I’m not talking about the dopamine already present in your system that allows you to like things and enjoy life. I’m talking about the intravenous drip used as an inotrope in the intensive care unit.

Dopamine is a primitive drug.

I mean that literally. Also, it smells bad. Seriously. Open the bag and take a whiff–sulfur, yum.

Dopamine is the precursor to norepinephrine and epinephrine. It’s a neurotransmitter that acts centrally and peripherally, once metabolized, on the sympathetic nervous system. The sympathetic nervous system is that fight-or-flight response we all remember from the last time we did CPR.

We used dopamine all the time when I was growing up as a nurse. The doctors would write for “renal dose dopamine” and we knew that meant 1-3 mcg/kg/min, titrate to urine output greater than 50cc/hr.

We ran it in septic patients all the time, based on the theory it would protect the kidneys and the gut from the low perfusion state induced by sepsis. We would run it before levophed–back then, levophed was the last drug you reached for. We’d use it to give our fresh hearts a little kick to get them extubated and make their numbers look good, help them have adequate urine output without lasix.

So how does dopamine induce diuresis?

It causes “diuresis” by decreasing aldosterone secretion in the adrenal cortex. Aldosterone is what encourages your kidneys to retain sodium at the distal renal tubule. This causes water retention. If you block aldosterone, you prevent the retention of sodium and water. It also, at low doses, increases renal blood flow & GFR, promoting the excretion of sodium. As we know, H2O can’t think for itself but merely follows sodium every where it goes.

It also inhibits insulin secretion. This is one reason why patients (particularly type 2 diabetics or patients who have received anesthetic medications) on dopamine drips will have a higher serum glucose. We didn’t worry about it much back then, because all of our patients were on insulin drips anyway.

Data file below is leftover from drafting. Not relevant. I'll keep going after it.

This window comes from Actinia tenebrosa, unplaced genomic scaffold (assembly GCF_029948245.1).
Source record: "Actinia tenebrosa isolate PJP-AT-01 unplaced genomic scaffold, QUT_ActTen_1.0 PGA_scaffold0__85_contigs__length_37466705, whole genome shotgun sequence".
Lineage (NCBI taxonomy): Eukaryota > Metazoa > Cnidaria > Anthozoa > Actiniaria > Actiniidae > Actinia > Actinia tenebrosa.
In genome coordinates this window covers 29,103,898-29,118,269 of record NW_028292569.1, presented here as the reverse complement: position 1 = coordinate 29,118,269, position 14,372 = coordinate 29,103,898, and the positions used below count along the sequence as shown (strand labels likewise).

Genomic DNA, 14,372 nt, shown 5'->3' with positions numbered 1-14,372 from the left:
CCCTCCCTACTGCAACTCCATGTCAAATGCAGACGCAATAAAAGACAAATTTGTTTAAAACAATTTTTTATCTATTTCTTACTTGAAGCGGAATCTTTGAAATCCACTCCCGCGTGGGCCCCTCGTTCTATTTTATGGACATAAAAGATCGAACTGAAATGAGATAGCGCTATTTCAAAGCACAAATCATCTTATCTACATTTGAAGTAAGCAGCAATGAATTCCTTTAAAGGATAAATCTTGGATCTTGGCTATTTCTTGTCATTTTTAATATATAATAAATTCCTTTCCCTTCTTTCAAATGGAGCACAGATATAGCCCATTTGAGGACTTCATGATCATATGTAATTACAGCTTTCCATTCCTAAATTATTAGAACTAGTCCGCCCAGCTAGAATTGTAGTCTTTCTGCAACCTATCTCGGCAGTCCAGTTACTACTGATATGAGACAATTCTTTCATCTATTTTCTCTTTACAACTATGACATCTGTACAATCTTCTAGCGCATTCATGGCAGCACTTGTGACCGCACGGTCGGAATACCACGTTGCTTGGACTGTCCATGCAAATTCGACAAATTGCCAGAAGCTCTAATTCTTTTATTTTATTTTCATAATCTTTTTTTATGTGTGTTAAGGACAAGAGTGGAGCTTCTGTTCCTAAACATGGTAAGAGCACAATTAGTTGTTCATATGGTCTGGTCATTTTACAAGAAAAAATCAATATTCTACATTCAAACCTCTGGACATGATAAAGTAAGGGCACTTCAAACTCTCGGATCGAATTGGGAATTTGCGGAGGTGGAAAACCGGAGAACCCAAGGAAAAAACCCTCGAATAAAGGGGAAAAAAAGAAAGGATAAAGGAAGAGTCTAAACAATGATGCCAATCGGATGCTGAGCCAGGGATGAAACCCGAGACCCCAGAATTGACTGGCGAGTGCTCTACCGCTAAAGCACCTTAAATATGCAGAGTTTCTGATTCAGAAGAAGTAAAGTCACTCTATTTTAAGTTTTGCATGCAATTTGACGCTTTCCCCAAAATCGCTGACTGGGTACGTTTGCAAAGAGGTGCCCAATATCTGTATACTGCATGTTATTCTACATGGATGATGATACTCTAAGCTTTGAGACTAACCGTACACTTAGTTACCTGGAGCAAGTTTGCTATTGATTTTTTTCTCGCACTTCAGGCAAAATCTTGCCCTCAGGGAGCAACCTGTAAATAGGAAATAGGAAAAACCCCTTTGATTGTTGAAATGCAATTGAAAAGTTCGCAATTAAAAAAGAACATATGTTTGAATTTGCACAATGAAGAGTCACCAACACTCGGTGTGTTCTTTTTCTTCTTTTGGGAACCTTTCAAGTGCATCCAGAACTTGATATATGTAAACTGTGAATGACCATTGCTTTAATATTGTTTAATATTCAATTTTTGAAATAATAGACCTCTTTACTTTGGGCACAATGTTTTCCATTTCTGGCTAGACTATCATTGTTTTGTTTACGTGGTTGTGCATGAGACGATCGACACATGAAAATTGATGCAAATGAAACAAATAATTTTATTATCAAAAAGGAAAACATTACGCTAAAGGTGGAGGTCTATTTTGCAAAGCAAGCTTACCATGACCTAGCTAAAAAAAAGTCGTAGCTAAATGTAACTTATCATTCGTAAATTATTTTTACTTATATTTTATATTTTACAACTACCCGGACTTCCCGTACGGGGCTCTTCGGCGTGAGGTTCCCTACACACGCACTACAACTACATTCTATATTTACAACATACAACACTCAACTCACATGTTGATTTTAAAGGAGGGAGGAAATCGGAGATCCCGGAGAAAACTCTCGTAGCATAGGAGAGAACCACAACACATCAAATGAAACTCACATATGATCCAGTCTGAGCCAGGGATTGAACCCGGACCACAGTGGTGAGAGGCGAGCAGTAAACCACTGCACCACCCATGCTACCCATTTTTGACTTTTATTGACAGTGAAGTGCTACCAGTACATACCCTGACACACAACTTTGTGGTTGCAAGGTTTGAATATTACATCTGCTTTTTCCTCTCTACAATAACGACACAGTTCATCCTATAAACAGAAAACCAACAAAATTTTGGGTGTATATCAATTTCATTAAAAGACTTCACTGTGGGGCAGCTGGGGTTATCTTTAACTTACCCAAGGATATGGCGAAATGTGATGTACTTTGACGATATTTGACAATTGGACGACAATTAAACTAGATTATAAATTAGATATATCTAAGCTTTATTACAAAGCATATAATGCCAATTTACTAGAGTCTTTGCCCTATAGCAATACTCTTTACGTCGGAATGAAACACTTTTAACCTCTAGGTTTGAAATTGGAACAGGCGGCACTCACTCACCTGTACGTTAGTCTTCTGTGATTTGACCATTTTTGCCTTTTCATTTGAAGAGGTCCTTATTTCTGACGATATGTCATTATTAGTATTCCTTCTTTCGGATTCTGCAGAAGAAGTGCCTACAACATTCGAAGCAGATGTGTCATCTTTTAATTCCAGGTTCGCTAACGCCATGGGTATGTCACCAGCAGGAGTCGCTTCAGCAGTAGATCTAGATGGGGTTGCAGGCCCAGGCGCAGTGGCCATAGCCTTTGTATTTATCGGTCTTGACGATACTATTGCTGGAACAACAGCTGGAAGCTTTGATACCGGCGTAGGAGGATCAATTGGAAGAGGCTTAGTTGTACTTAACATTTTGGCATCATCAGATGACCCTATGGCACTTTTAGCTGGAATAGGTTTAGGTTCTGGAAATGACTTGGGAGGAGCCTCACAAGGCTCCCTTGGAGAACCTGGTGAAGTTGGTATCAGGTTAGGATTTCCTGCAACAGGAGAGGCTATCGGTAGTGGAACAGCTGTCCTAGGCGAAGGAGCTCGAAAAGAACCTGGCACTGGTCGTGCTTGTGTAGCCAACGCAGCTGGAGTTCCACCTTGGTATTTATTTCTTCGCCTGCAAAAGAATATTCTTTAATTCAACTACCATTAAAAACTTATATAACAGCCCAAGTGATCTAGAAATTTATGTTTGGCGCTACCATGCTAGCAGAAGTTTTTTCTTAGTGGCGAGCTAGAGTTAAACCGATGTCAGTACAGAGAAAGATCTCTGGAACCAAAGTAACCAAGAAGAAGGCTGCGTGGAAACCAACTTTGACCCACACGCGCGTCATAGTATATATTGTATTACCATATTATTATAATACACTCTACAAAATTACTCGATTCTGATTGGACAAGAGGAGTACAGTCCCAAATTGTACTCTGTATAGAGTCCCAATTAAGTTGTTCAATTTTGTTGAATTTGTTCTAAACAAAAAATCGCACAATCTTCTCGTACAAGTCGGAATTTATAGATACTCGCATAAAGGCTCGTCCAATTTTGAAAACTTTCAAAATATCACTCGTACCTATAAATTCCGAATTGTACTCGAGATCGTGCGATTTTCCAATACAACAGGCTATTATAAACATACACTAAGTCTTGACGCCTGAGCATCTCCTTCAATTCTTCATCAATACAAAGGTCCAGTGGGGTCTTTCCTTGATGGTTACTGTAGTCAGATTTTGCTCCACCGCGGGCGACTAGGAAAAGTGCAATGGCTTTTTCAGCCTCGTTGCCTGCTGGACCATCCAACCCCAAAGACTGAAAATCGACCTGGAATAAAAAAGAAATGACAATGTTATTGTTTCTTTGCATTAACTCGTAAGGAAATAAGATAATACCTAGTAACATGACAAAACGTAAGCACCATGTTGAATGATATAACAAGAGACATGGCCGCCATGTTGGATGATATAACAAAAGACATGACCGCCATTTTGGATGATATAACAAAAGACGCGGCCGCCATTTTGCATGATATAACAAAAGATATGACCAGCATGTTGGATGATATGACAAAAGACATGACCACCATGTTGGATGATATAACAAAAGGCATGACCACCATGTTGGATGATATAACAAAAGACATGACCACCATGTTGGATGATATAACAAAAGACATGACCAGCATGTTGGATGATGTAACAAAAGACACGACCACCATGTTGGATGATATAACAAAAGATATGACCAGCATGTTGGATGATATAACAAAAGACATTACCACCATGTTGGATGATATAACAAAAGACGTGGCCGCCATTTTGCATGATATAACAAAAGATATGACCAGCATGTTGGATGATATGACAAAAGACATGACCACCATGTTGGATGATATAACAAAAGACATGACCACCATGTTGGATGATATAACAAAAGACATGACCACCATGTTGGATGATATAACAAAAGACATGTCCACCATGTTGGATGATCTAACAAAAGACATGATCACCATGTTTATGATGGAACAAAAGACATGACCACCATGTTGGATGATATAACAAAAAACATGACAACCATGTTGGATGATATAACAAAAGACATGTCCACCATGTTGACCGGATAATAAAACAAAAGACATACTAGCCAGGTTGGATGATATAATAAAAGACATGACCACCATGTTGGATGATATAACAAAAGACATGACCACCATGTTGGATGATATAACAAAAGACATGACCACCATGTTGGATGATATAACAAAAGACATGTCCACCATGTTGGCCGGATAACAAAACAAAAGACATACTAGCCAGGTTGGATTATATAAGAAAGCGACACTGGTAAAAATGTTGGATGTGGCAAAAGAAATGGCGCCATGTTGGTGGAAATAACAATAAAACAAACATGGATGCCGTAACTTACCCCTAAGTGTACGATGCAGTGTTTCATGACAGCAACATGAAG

Dopamine has another strange effect: it affects the release of thyroid-stimulating hormone and inhibits prolactin release. Consider hypo- or hyperthyroidism if your patient begins exhibiting unexplained heart rate/blood pressure changes while on a dopamine drip that hasn’t been titrated.

The effects of dopamine are dose-dependent.

  • Low dose effects (1-2 mcg/kg/min) include vasodilation of the renal and mesenteric blood vessels by acting on the dopaminergic 1 & 2 receptors.
  • Moderate dose effects (2-10 mcg/kg/min) are primarily beta-1, enhancing contractility and heart rate.
  • Higher doses than 10 mcg/kg/min act overwhelmingly on the alpha-1 receptors, causing vasoconstriction.

PRIMARY CONSIDERATIONS: causes tachyarrhythmias, particularly in hypovolemic patients. At high doses, profound vasoconstriction will occur, which can cause necrosis, gangrene, and even compartment syndrome if infused through a peripheral IV.


Author: Mitochondrial Eve

CCRN-CMC/CSC I know less than half as much as I'd like to, and say more than half as much as I should.

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